So far, depositors and civil society have not been given a seat at the negotiating table, despite the IMF having a self-determined responsibility to consult with the people their reforms will affect. Lebanese depositors should use these international regulatory precedents to lobby for their rights to a fair distribution of losses, and a shift towards a banking system that protects depositors, meets the needs of domestic clients, spurs local growth, and relieves the national debt burden. Failure to do so could see elites continue to evade responsibility and promote their own interests at the expense of depositors’ life savings.

Global Regulation after the Global Financial Crisis

While Lebanon largely avoided the 2008 global financial crisis (GFC), other countries reeled from the perilous task of allocating enormous losses from their banking sectors. In the United States and Europe, governments faced public outrage – not to mention sizeable state deficits – upon authorising “bail-outs” for banks deemed “too big to fail.” Under these arrangements, distressed banks met their liabilities with assistance from public funds; in effect, this meant that taxpayers contributed heavily to paying off the financial sector’s debts. Understandably, many American and European citizens complained that government bail-outs unfairly burdened taxpayers with the banks’ failures,[1] rather than the banks’ managers and shareholders.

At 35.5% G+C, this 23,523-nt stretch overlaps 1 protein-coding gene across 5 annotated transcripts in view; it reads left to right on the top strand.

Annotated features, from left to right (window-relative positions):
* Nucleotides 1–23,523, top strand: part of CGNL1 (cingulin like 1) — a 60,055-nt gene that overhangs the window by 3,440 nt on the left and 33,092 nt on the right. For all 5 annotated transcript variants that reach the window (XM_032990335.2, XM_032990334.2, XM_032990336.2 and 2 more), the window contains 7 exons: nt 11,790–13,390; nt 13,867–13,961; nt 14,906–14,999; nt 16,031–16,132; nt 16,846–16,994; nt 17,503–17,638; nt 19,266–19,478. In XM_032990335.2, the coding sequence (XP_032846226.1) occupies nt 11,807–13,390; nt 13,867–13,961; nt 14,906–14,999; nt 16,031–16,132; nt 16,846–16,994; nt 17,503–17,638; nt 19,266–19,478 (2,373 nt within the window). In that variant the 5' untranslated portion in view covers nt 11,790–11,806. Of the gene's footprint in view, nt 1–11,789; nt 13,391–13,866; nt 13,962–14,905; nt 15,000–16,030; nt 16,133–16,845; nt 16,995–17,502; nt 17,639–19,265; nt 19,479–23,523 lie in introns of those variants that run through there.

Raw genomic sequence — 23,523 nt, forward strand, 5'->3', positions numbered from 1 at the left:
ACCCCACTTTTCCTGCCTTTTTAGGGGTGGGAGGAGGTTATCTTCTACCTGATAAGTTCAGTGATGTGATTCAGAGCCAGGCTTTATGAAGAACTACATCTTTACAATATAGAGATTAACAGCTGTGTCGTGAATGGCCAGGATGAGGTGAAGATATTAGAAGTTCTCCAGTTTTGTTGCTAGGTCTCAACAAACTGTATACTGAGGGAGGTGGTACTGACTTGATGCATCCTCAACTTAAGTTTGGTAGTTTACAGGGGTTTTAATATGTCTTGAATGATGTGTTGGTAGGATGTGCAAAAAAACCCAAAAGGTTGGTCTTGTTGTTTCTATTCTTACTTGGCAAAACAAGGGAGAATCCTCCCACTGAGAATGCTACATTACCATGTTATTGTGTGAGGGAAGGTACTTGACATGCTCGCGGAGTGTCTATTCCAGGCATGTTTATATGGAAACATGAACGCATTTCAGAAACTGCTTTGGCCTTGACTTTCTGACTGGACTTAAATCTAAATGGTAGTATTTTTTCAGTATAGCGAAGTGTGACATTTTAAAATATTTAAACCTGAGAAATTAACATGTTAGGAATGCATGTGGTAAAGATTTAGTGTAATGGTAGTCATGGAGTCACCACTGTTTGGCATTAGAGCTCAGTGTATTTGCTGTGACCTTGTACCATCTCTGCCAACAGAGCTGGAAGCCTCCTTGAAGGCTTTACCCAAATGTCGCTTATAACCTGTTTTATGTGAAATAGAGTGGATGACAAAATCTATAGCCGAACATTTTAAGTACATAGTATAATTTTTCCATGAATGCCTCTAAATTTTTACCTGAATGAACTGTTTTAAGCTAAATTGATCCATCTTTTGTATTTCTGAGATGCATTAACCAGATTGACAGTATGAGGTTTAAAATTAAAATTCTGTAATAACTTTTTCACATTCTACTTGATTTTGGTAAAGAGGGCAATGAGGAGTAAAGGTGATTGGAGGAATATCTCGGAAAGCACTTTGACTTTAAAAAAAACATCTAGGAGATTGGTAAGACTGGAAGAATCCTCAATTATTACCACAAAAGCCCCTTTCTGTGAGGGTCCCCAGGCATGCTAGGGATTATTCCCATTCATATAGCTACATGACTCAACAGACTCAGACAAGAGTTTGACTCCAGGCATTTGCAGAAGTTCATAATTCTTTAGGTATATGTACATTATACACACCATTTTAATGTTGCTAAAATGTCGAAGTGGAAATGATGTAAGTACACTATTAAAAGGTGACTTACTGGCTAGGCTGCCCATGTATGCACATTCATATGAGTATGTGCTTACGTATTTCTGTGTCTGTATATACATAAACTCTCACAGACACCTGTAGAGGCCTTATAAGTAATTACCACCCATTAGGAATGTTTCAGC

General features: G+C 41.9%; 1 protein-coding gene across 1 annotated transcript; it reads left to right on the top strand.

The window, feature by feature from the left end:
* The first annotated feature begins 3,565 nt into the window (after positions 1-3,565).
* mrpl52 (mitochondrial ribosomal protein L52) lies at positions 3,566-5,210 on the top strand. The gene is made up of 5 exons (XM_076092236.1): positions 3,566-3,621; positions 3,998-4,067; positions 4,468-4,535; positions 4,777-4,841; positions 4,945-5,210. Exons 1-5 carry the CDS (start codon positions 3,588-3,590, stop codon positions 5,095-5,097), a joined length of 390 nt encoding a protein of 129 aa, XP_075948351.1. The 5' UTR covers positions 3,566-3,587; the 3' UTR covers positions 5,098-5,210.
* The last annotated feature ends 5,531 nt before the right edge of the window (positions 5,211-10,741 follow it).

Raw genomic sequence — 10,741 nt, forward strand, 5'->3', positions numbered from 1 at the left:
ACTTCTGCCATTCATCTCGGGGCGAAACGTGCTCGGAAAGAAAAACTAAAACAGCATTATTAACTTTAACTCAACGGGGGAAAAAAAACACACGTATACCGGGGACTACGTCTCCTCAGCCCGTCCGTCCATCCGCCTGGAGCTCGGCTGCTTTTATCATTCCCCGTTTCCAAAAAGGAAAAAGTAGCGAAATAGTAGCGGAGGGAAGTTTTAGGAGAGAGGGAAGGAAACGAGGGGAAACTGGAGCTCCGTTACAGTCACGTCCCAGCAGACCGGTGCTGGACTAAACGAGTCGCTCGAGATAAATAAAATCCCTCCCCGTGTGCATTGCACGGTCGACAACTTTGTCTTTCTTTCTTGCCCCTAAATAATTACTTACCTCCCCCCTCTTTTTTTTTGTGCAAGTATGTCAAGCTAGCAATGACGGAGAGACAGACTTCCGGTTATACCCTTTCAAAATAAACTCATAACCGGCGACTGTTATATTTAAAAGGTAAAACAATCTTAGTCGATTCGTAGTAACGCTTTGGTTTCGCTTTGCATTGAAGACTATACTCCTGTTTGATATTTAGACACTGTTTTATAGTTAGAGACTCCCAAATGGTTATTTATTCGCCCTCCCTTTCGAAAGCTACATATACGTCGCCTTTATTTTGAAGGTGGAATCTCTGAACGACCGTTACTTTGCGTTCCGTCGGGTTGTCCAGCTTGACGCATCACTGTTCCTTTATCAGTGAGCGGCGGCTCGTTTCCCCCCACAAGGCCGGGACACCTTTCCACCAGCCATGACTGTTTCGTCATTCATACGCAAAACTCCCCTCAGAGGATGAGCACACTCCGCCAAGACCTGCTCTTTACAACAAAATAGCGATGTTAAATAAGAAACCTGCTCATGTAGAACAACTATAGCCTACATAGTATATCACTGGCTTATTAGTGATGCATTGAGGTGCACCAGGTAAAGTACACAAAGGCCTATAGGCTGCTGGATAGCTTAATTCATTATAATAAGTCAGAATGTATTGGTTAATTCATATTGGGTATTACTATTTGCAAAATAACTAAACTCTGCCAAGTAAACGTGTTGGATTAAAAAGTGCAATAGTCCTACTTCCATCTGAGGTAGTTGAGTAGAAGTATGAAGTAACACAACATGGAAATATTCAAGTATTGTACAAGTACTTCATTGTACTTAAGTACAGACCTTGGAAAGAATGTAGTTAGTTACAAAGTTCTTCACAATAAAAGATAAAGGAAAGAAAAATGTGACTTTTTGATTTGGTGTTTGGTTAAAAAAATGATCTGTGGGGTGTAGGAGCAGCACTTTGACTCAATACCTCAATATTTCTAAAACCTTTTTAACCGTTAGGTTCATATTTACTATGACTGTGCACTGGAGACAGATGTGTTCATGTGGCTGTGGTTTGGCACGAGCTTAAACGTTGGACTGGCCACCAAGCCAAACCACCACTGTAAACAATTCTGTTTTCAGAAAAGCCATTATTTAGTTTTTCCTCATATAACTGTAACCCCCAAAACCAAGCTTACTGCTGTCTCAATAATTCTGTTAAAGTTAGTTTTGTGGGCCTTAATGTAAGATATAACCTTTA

Since the GFC, the international financial community responded to this growing discontent by instituting a suite of regulatory reforms, which aimed to reduce the unfairness of future banking sector collapses. First and foremost, the revised regulations of TLAC and Basel III regulations, developed by the Financial Stability Board (FSB) and Basel Committee on Banking Supervision (BCBS) respectively promoted conditions for facilitating a “bail-in” as opposed to the reviled “bail-out.”[2],[3]

Under a bail-in arrangement, shareholders absorb the bank’s losses to the greatest extent possible. If this does not cover all bank liabilities, some less senior bank creditors agree to absorb the remaining losses and convert their outstanding debts into equity shares, allowing the bank to recapitalise and recover. Typically, these creditors comprise investors holding a class of liabilities known as long-term subordinated debt.[4] As such, a bail-in tries to ensure the rescue of the banking sector by the creditors and shareholders of the bank itself – as opposed to “bail-outs,” which are funded by ordinary depositors or the taxpayer. This scheme is known as Total Loss Absorption Capacity (TLAC) regulations.

In this way, TLAC regulations facilitate the conditions for ensuring that more conservative investors, such as small and medium depositors, stand less exposed to a banking collapse. Subordinated debt – which provides higher returns than deposits in exchange for the lender assuming more risk – ranks lower than depositor debts upon liquidation during bankruptcy proceedings.[5] By contrast, small-to-medium depositors receive lower yields on investment but should have a more secure position against bank failure. In the event of a restructuring, subordinated debt is converted into capital to recapitalise the bank, thus shielding ordinary depositors from damage to, or use of their, deposits to correct bank’s balance sheets.[6] In this way, the TLAC mechanism ensures that banks have recourse to internal funding sources instead of external ones.